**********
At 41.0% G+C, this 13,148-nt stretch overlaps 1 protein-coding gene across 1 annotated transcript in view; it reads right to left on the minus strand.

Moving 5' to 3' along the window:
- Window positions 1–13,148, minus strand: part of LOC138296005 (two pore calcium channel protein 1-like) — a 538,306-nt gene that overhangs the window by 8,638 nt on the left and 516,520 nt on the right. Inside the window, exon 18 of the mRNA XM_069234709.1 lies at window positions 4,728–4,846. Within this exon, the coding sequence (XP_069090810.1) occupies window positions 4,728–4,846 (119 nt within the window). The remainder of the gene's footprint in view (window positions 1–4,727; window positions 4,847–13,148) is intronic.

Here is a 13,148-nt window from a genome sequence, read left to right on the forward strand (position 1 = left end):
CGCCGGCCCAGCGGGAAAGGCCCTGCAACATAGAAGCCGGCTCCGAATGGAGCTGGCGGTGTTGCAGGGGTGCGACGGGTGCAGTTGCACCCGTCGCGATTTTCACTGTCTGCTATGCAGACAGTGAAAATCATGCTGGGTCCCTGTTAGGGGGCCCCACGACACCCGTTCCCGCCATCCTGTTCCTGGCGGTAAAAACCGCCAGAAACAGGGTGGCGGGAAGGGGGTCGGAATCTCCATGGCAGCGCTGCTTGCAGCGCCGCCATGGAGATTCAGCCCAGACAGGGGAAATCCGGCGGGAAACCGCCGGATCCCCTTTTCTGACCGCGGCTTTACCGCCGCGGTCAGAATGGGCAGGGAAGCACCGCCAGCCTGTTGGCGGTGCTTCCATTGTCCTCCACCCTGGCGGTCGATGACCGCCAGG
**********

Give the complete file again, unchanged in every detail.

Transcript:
At 41.0% G+C, this 13,148-nt stretch overlaps 1 protein-coding gene across 1 annotated transcript in view; it reads right to left on the minus strand.

Moving 5' to 3' along the window:
- Window positions 1–13,148, minus strand: part of LOC138296005 (two pore calcium channel protein 1-like) — a 538,306-nt gene that overhangs the window by 8,638 nt on the left and 516,520 nt on the right. Inside the window, exon 18 of the mRNA XM_069234709.1 lies at window positions 4,728–4,846. Within this exon, the coding sequence (XP_069090810.1) occupies window positions 4,728–4,846 (119 nt within the window). The remainder of the gene's footprint in view (window positions 1–4,727; window positions 4,847–13,148) is intronic.

Here is a 13,148-nt window from a genome sequence, read left to right on the forward strand (position 1 = left end):
CGCCGGCCCAGCGGGAAAGGCCCTGCAACATAGAAGCCGGCTCCGAATGGAGCTGGCGGTGTTGCAGGGGTGCGACGGGTGCAGTTGCACCCGTCGCGATTTTCACTGTCTGCTATGCAGACAGTGAAAATCATGCTGGGTCCCTGTTAGGGGGCCCCACGACACCCGTTCCCGCCATCCTGTTCCTGGCGGTAAAAACCGCCAGAAACAGGGTGGCGGGAAGGGGGTCGGAATCTCCATGGCAGCGCTGCTTGCAGCGCCGCCATGGAGATTCAGCCCAGACAGGGGAAATCCGGCGGGAAACCGCCGGATCCCCTTTTCTGACCGCGGCTTTACCGCCGCGGTCAGAATGGGCAGGGAAGCACCGCCAGCCTGTTGGCGGTGCTTCCATTGTCCTCCACCCTGGCGGTCGATGACCGCCAGG